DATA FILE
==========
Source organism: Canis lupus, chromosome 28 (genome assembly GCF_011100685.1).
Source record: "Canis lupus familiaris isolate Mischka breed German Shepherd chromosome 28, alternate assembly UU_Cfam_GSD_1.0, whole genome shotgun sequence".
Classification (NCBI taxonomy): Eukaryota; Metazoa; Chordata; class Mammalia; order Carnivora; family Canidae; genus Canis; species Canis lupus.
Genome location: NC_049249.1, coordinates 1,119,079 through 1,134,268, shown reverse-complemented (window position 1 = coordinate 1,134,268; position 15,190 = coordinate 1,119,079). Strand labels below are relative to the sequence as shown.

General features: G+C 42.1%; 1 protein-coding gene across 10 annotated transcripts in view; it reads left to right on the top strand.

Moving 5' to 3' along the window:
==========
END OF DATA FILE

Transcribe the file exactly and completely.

Source organism: Canis lupus, chromosome 28 (genome assembly GCF_011100685.1).
Source record: "Canis lupus familiaris isolate Mischka breed German Shepherd chromosome 28, alternate assembly UU_Cfam_GSD_1.0, whole genome shotgun sequence".
Classification (NCBI taxonomy): Eukaryota; Metazoa; Chordata; class Mammalia; order Carnivora; family Canidae; genus Canis; species Canis lupus.
Genome location: NC_049249.1, coordinates 1,119,079 through 1,134,268, shown reverse-complemented (window position 1 = coordinate 1,134,268; position 15,190 = coordinate 1,119,079). Strand labels below are relative to the sequence as shown.

General features: G+C 42.1%; 1 protein-coding gene across 10 annotated transcripts in view; it reads left to right on the top strand.

Moving 5' to 3' along the window: